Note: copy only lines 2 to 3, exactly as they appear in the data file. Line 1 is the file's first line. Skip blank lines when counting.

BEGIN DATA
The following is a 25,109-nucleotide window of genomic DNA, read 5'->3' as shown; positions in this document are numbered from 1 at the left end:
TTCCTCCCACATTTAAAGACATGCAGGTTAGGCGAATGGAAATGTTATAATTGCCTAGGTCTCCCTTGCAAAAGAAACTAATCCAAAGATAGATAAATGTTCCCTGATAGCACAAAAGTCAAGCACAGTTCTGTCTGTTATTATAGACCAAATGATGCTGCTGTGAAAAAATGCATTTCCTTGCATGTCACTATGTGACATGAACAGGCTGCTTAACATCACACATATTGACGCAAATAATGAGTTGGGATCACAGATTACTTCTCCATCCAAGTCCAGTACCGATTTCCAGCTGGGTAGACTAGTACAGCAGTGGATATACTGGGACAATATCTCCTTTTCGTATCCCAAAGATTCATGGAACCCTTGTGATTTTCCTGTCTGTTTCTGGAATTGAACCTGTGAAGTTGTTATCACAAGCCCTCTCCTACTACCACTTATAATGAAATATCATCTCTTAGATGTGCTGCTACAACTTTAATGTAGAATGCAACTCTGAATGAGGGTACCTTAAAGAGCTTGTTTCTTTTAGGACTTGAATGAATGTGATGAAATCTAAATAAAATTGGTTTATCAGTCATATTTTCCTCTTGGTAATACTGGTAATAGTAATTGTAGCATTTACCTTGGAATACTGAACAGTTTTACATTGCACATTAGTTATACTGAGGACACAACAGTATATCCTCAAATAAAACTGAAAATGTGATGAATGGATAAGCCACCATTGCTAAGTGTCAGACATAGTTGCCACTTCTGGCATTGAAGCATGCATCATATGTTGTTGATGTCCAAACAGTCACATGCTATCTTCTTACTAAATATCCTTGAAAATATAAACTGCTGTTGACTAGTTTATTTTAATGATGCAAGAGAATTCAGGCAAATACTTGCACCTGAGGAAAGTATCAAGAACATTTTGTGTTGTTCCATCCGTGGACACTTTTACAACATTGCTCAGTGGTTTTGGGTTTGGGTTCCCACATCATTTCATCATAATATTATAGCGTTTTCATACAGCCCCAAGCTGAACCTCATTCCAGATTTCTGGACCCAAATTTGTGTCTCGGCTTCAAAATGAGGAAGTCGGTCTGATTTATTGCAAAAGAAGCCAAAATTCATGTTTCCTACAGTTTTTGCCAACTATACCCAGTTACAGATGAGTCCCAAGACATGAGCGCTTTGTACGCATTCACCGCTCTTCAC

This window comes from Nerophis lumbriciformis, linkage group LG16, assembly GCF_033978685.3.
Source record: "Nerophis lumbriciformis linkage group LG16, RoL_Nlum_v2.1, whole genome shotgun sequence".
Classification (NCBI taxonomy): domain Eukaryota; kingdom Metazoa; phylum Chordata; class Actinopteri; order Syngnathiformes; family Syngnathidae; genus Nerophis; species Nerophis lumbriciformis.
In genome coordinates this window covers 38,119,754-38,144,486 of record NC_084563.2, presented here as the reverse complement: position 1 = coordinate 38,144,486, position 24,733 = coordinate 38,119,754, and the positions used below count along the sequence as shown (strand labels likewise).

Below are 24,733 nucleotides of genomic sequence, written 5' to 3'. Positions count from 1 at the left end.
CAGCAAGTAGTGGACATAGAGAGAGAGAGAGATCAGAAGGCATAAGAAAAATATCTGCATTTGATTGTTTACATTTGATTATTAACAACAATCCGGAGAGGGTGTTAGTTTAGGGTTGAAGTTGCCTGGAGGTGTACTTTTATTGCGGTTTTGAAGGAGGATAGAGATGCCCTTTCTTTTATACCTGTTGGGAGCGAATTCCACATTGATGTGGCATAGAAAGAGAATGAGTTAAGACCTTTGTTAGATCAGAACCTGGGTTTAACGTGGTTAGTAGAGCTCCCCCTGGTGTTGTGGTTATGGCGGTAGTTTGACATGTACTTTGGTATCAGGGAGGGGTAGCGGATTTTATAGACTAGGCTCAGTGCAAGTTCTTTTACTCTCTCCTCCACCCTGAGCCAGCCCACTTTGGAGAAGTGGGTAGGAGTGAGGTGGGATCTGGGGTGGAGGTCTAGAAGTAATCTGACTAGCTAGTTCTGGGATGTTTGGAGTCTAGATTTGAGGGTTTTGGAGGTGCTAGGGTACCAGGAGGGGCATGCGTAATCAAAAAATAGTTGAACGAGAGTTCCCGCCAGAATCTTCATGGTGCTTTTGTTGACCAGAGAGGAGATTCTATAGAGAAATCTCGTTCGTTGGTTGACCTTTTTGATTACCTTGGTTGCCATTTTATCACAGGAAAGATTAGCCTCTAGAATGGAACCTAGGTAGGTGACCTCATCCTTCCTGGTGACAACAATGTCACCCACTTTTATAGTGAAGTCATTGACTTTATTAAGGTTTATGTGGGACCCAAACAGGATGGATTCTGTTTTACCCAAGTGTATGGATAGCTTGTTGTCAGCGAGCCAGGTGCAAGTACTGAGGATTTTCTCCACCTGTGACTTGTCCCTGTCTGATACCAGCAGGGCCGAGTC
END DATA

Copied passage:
TTCCTCCCACATTTAAAGACATGCAGGTTAGGCGAATGGAAATGTTATAATTGCCTAGGTCTCCCTTGCAAAAGAAACTAATCCAAAGATAGATAAATGTTCCCTGATAGCACAAAAGTCAAGCACAGTTCTGTCTGTTATTATAGACCAAATGATGCTGCTGTGAAAAAATGCATTTCCTTGCATGTCACTATGTGACATGAACAGGCTGCTTAACATCACACATATTGACGCAAATAATGAGTTGGGATCACAGATTACTTCTCCATCCAAGTCCAGTACCGATTTCCAGCTGGGTAGACTAGTACAGCAGTGGATATACTGGGACAATATCTCCTTTTCGTATCCCAAAGATTCATGGAACCCTTGTGATTTTCCTGTCTGTTTCTGGAATTGAACCTGTGAAGTTGTTATCACAAGCCCTCTCCTACTACCACTTATAATGAAATATCATCTCTTAGATGTGCTGCTACAACTTTAATGTAGAATGCAACTCTGAATGAGGGTACCTTAAAGAGCTTGTTTCTTTTAGGACTTGAATGAATGTGATGAAATCTAAATAAAATTGGTTTATCAGTCATATTTTCCTCTTGGTAATACTGGTAATAGTAATTGTAGCATTTACCTTGGAATACTGAACAGTTTTACATTGCACATTAGTTATACTGAGGACACAACAGTATATCCTCAAATAAAACTGAAAATGTGATGAATGGATAAGCCACCATTGCTAAGTGTCAGACATAGTTGCCACTTCTGGCATTGAAGCATGCATCATATGTTGTTGATGTCCAAACAGTCACATGCTATCTTCTTACTAAATATCCTTGAAAATATAAACTGCTGTTGACTAGTTTATTTTAATGATGCAAGAGAATTCAGGCAAATACTTGCACCTGAGGAAAGTATCAAGAACATTTTGTGTTGTTCCATCCGTGGACACTTTTACAACATTGCTCAGTGGTTTTGGGTTTGGGTTCCCACATCATTTCATCATAATATTATAGCGTTTTCATACAGCCCCAAGCTGAACCTCATTCCAGATTTCTGGACCCAAATTTGTGTCTCGGCTTCAAAATGAGGAAGTCGGTCTGATTTATTGCAAAAGAAGCCAAAATTCATGTTTCCTACAGTTTTTGCCAACTATACCCAGTTACAGATGAGTCCCAAGACATGAGCGCTTTGTACGCATTCACCGCTCTTCAC

This window comes from Nerophis lumbriciformis, linkage group LG16, assembly GCF_033978685.3.